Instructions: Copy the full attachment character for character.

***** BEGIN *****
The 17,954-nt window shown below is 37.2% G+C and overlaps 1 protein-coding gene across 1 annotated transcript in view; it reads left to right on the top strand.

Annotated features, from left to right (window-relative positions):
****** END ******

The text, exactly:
The 17,954-nt window shown below is 37.2% G+C and overlaps 1 protein-coding gene across 1 annotated transcript in view; it reads left to right on the top strand.

Annotated features, from left to right (window-relative positions):